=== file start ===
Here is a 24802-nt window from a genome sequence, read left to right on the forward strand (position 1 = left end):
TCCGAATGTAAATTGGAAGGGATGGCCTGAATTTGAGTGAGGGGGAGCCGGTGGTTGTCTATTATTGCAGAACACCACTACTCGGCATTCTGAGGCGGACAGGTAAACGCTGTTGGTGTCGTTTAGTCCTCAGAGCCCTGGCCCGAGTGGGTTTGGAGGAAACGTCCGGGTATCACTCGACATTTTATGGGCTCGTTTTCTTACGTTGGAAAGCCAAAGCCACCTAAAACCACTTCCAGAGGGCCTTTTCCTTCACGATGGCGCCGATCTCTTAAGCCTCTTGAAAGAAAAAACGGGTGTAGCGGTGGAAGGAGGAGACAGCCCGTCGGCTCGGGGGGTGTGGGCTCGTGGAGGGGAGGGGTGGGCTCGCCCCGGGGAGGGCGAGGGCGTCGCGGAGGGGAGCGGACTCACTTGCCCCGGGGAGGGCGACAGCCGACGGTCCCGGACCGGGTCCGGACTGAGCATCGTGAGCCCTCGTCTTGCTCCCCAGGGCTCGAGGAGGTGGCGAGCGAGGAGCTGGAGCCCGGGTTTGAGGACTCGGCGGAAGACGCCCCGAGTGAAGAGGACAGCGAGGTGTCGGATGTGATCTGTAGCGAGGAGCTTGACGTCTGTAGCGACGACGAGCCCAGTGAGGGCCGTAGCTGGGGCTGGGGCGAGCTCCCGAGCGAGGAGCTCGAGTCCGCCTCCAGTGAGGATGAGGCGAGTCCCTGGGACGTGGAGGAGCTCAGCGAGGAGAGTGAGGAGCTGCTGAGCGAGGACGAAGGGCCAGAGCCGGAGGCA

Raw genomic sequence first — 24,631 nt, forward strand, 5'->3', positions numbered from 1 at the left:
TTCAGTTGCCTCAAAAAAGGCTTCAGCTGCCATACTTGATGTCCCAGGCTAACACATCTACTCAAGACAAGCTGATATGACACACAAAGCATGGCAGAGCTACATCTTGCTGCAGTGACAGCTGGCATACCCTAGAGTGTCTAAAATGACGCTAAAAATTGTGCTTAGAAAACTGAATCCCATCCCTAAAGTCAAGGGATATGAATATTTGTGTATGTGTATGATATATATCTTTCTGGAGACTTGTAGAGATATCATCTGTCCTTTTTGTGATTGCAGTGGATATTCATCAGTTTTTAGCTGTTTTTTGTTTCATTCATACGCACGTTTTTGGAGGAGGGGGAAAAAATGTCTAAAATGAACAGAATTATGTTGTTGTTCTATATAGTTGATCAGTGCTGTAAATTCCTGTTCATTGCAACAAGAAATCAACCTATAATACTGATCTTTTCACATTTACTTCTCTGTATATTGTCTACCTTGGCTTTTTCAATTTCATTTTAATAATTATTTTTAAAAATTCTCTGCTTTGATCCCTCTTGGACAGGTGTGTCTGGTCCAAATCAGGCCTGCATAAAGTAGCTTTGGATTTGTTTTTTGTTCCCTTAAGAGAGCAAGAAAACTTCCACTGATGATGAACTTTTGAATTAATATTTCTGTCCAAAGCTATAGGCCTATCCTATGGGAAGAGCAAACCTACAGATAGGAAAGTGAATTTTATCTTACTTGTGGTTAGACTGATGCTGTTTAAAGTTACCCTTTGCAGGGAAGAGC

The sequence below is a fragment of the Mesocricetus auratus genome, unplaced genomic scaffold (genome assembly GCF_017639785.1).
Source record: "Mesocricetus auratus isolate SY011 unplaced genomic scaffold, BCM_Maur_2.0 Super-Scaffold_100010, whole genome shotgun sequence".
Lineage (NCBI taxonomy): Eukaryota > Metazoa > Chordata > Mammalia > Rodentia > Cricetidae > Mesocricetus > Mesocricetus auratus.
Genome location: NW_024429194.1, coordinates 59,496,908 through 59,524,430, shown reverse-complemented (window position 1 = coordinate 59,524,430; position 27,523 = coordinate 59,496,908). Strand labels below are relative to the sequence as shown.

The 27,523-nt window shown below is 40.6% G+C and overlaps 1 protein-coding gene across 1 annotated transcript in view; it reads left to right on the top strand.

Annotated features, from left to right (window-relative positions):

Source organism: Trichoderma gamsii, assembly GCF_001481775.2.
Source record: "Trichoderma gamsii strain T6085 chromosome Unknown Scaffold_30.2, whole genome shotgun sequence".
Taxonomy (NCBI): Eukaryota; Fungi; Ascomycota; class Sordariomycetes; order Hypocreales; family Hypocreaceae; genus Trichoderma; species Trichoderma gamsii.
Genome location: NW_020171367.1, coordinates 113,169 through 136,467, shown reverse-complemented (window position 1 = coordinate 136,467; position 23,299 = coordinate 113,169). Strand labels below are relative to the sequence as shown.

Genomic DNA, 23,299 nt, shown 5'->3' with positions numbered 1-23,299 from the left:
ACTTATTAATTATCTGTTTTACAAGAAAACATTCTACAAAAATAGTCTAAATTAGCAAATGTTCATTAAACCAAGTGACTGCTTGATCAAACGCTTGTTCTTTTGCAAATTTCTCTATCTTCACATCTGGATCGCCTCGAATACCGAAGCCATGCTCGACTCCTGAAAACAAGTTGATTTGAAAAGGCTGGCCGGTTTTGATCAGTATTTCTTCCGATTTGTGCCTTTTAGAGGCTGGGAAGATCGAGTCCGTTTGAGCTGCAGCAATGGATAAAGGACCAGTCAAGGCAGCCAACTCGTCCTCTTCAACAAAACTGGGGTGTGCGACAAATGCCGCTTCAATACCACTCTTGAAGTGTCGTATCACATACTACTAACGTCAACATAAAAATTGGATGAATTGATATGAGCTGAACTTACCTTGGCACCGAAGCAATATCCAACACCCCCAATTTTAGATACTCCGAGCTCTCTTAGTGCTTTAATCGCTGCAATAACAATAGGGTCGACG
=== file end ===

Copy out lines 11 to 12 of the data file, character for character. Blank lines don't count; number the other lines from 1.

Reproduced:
Source organism: Trichoderma gamsii, assembly GCF_001481775.2.
Source record: "Trichoderma gamsii strain T6085 chromosome Unknown Scaffold_30.2, whole genome shotgun sequence".